Serving as a personal representative of someone’s estate (or as trustee of their trust) is a great honor. It means that they have confidence in you to carry out their wishes when they are no longer able to do so. That honor is also a great responsibility.
If you have been asked to serve as a personal representative of an estate or trustee, you may not immediately consider all that the position involves. After all, the possibility exists that you may not need to serve for years. When the time comes for you to administer an estate or trust, the weight of the responsibility can feel overwhelming, especially if you’ve never done it before.
We’ve accumulated some wisdom both from our own experience as probate attorneys and from clients who tell us what they wish they had known before carrying out this important work.
Personal Representative vs. Executor
Before we dive in, let’s address some terminology. Many people are unfamiliar with the term “personal representative” and wonder if it’s the same thing as being an executor of an estate. The terms are often used interchangeably. An executor is the person named in a will to manage a deceased person’s estate; although named in the will, an executor must still be appointed by a court to have authority to act on behalf of an estate.
“Personal representative” is an umbrella term that describes any person appointed by a probate court to administer a deceased person’s estate, whether or not there was a will.
Tips for Personal Representatives and Trustees
Prepare for the initial time commitment.
In the first days after someone dies, managing their estate can be nearly a full-time job, especially if they lived in a rental property that needs to be cleaned out and vacated. You may have to sort through a lifetime’s possessions–from heirlooms to family photos to expired pantry items–in a short time, finding storage for estate property if it cannot remain in the house or apartment where the deceased lived. If the deceased did own a home, you will have to take over expenses associated with it until it is sold or distributed as part of the estate.
Just getting your arms around what the deceased owned, and how to safeguard and inventory those assets, takes a lot of time. It is definitely easier if the deceased had an estate plan and kept good records, but even the best-organized estate will take longer to organize than you think. It’s best to block out as much time as possible. That way, you won’t be stressed and frantic trying to clean out a home under time pressure, especially if you’re grieving the loved one who lived there.
Keep track of your time and expenditures.
As a personal representative, you may be entitled to reasonable compensation for the time you spend in that capacity. But it can be surprisingly hard to estimate that time after the fact. The best course of action is to log your time spent working on the estate at the end of each day, in case you need to document your hours to the court or heirs of the deceased.
Likewise, you will probably spend money in relatively small amounts in the course of handling estate business, from cleaning supplies to postage to storage units. Those amounts can add up, and you are entitled to be reimbursed for them. Keep your receipts.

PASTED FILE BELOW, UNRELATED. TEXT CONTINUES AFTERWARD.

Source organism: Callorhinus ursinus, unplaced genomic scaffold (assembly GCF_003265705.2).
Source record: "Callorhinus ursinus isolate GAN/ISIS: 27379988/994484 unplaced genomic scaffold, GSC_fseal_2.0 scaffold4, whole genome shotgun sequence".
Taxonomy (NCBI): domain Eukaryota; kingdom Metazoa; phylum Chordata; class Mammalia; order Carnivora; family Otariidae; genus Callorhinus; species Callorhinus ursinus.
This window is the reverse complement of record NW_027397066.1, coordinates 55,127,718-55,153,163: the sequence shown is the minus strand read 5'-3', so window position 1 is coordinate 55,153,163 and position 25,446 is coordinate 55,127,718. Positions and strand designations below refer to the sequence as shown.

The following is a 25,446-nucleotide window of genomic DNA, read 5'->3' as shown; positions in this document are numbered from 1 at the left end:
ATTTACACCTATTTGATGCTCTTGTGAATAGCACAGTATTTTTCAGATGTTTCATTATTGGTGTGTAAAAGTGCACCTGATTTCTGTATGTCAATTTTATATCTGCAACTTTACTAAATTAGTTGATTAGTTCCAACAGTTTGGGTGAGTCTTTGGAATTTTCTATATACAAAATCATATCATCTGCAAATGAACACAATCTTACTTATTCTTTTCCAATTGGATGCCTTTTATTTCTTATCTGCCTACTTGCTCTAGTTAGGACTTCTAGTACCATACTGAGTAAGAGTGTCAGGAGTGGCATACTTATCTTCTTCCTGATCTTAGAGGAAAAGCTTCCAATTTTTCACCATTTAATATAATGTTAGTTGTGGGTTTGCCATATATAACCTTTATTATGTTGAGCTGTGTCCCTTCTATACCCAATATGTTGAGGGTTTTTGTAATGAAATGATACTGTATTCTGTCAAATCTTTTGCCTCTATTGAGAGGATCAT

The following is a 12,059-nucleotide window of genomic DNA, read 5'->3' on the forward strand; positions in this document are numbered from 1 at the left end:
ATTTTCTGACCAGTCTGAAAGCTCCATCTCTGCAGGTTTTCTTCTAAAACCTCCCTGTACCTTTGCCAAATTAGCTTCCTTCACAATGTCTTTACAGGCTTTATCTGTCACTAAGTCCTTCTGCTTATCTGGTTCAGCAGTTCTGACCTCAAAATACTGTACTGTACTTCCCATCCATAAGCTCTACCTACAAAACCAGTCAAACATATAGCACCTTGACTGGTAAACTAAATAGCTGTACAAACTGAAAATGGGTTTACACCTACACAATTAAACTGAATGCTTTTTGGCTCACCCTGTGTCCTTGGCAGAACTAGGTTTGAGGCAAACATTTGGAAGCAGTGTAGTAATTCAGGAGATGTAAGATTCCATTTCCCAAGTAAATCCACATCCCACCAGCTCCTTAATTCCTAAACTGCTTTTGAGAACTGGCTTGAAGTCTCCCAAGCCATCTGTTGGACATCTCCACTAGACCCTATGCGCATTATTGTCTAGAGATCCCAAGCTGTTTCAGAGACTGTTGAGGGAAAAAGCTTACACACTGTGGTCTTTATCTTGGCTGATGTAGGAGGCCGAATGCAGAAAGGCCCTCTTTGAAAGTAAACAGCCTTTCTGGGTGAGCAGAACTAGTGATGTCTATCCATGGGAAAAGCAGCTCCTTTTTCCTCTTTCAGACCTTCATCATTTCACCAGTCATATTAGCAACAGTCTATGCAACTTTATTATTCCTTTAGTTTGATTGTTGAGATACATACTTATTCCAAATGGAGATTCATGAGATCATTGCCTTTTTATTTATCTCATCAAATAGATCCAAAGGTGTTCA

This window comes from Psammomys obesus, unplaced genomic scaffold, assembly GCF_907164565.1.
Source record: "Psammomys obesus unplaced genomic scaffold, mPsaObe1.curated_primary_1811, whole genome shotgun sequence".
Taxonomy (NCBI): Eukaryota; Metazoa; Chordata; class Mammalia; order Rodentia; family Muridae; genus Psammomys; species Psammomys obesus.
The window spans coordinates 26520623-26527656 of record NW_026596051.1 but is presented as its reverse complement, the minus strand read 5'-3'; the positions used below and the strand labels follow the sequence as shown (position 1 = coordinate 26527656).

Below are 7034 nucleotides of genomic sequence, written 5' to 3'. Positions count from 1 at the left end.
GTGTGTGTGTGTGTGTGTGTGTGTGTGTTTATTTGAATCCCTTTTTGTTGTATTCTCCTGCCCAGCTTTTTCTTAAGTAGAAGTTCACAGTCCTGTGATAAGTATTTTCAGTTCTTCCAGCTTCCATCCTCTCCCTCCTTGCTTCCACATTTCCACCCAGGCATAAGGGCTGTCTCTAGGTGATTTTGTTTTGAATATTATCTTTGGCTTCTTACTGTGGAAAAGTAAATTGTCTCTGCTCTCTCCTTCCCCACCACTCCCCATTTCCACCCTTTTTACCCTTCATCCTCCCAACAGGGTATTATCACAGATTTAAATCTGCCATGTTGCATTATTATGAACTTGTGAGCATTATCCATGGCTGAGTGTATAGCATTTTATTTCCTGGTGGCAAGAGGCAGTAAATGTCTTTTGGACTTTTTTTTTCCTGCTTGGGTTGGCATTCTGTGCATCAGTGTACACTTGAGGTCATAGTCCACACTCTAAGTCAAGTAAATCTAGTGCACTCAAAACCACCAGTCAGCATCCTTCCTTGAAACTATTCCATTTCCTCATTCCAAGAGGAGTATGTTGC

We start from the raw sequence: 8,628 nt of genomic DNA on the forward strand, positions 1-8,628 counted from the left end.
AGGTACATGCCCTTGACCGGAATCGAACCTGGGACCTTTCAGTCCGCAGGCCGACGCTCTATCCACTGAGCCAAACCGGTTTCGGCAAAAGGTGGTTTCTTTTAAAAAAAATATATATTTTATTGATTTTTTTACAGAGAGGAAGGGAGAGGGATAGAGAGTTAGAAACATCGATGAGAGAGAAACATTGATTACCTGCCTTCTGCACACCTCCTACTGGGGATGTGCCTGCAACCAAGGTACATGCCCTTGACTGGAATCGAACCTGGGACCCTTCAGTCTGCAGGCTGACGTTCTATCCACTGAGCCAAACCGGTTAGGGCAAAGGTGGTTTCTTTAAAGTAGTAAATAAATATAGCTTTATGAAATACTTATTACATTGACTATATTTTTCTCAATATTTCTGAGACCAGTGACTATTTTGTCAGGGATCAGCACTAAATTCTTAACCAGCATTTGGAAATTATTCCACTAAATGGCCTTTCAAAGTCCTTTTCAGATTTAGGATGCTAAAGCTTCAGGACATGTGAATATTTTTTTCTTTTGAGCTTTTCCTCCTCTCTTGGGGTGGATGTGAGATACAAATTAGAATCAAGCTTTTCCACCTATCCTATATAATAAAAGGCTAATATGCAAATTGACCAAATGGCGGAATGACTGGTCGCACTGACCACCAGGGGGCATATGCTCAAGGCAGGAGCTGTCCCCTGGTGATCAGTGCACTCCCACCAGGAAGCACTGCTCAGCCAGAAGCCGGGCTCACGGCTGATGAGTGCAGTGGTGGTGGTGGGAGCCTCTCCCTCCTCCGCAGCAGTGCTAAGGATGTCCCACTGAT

Keep a binder or notebook for all estate business.
In the process of managing the estate, you’ll have all kinds of notes: contact information for professionals and services you’re dealing with, to-do lists, time records, and miscellaneous things you don’t want to forget. It’s smart to have one notebook or binder where you can put everything, including your notes about hours worked or your receipts for expenses.
While a binder offers dividers and pockets to organize information, a notebook is easier to carry around and pull out as needed. Choose what will work for you, but keep your information in one easy-to-access place.
Work with a probate attorney.
Much of the work of being a personal representative of an estate is practical: cleaning out the house, tracking down property, figuring out where the deceased had bank accounts and if there were any life insurance policies. But being a personal representative involves legal obligations, too. Carrying out those duties can be time-consuming, confusing, and frustrating, especially if you’re not familiar with the probate process.
An experienced probate attorney can not only guide you through the probate process, but can take much of the legal work off of your plate and ensure that all necessary documents are filed with the court and shared with heirs. Knowing that all these details are handled can make the process much easier for a personal representative. An attorney’s services are considered a benefit to the estate, so the attorney’s reasonable fees are typically paid out of estate funds. Those services do not just benefit the personal representative, but also the heirs, as a probate attorney’s help can streamline the process and settle the estate more quickly.
If you have been asked to serve as a personal representative of an estate or trustee of a trust, you may have questions about what to expect. We invite you to contact Estate Planning & Elder Law Services for answers, guidance, and support.